or core temperature measurements. ECG and respiration signals are acquired using commercial button electrodes that are connected to the CPOD via snap-leads (such as Red Dot types 2249 and 2237 from 3M, St. Paul, MN). Pulse oximetry (SpO ) is measured with a Nonin pulse oximeter (Nonin Medical Inc., Plymouth, MN), which is typically attached to a nger (nger clip or exible wrap) or ear lobe (ear clip). For applications requiring subject mobility, the ex nger sensor from Nonin (model 8000J) was optimum. Nonin pulse oximeters are used with a mating signal conditioning and digitization unitthe Xpod. The Xpod used for LifeGuard (model 3011) streams serial data to the CPOD at a rate of about one sample per second. A cuff-based device is used to measure systolic and diastolic blood pressures. For applications involving signicant motion or vibration, an auscultatory motion-tolerant device can be used. The LifeGuard system supports the Accutracker II (Suntech Medical, Morrisville, NC), one of the most motion-tolerant devices available. Depending on the application, either all of the external sensors or any desired subset can be used. In many cases, ECG, respiration rate, activity (acceleration), skin temperature, and heart rate (derived from ECG through post-analysis) will sufce. This conguration only requires the ECG/respiration electrode set and provides the greatest degree of mobility. Fig. 1 (b) illustrates how the CPOD device is worn on the body. Amphipod sport packs (Amphipod, Inc., Seattle, WA) are used to secure the device around the waist. B. Prior Research Prototype System Initial development efforts by our group were focused on using commercial portable digital assistant (PDA) technology as the platform for physiologic data acquisition under the Microsoft Windows CE operating system. A prototype system using commercial off-the-shelf components was rst developed to rene requirements and to gain understanding about the real-world use of such a device. This Smart Healthcare Management System (SHMS) consisted of an easy-to-apply physiologic sensor pad (Nexan Ltd., Cambridge, UK), which provided a two-lead ECG and respiration signals. The electronics of the Nexan sensor was modied so that it transmitted its digitized data wirelessly using Bluetooth technology to a personal digital assistant (PDA, a Compaq/HP iPaq Pocket PC) running Windows CE (Microsoft, Redmond, WA). This PDA was worn on the body and could record data locally and/or transmit data in real-time via 802.11b (IEEE wireless local area network standard) over the Internet to a central server (a switchboard) where multiple devices (PCs, PDAs) could view the data live via the Internet. The SHMS system was used for in-lab and eld testing (including a high-altitude research study), and provided valuable real-world experience. A number of shortcomings were identied, including the lack of robustness of connectors, short battery lifetime, and external dependencies on commercial off-theshelf components (iPaqs, WindowsCE) that were not designed to meet the high reliability requirements of medical monitors. As a research prototype system the SHMS provided a mechanism for successfully demonstrating functionality and rening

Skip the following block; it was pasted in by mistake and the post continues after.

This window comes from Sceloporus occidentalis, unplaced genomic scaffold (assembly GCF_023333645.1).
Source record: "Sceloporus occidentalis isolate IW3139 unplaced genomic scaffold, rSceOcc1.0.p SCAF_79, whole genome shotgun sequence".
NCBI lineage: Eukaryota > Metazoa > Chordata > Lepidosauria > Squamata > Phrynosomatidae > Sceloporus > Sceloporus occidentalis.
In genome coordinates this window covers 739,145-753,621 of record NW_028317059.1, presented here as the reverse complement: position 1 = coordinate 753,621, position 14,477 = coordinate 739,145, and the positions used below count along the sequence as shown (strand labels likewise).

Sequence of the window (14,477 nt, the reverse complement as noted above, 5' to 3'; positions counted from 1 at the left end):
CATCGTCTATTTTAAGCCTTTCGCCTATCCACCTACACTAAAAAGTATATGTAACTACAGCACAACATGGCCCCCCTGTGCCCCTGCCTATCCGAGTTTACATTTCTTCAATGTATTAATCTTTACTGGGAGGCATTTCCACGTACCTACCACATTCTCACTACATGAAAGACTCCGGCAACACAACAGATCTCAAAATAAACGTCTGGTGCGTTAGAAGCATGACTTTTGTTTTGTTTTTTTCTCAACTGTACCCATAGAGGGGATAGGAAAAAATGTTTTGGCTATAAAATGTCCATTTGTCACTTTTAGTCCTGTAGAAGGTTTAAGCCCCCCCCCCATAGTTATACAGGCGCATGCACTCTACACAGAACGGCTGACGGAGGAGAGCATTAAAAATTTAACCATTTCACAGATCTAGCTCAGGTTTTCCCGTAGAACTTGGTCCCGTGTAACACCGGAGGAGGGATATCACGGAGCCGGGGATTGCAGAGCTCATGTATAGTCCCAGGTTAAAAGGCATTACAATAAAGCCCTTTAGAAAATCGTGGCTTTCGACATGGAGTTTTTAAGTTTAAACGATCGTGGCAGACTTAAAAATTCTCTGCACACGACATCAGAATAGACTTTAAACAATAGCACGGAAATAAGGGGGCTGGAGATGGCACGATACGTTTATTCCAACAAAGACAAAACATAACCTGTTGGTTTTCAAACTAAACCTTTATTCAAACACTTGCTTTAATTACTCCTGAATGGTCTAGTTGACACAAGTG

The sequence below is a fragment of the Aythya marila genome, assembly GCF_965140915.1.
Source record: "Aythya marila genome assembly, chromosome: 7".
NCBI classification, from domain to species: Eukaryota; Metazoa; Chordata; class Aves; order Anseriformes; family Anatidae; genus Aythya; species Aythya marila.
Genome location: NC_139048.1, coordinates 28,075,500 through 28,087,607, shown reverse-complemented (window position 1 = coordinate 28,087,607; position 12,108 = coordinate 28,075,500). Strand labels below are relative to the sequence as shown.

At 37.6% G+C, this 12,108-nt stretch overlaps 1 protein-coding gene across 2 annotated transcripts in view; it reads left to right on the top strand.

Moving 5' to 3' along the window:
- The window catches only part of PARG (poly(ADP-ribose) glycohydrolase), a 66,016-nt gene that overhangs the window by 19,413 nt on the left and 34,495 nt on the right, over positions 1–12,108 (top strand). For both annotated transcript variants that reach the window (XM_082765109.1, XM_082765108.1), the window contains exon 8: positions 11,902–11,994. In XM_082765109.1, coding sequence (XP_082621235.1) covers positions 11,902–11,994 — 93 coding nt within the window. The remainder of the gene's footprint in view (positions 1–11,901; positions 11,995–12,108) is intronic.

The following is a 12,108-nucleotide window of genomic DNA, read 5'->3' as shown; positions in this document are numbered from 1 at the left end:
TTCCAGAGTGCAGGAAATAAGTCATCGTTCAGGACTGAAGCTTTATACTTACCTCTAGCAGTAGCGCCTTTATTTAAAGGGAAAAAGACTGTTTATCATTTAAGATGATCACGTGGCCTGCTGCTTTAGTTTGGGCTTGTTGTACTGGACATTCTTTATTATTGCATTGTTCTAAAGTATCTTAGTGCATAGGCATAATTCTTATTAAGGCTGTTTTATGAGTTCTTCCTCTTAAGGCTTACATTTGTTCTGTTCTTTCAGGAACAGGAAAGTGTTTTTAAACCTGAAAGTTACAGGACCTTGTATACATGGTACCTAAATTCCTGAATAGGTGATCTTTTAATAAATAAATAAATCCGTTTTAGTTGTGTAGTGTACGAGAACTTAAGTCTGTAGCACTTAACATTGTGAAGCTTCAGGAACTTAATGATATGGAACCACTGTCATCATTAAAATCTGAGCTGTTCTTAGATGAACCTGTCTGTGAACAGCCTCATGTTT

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IEEE TRANSACTIONS ON INFORMATION TECHNOLOGY IN BIOMEDICINE, VOL. 9, NO. 3, SEPTEMBER 2005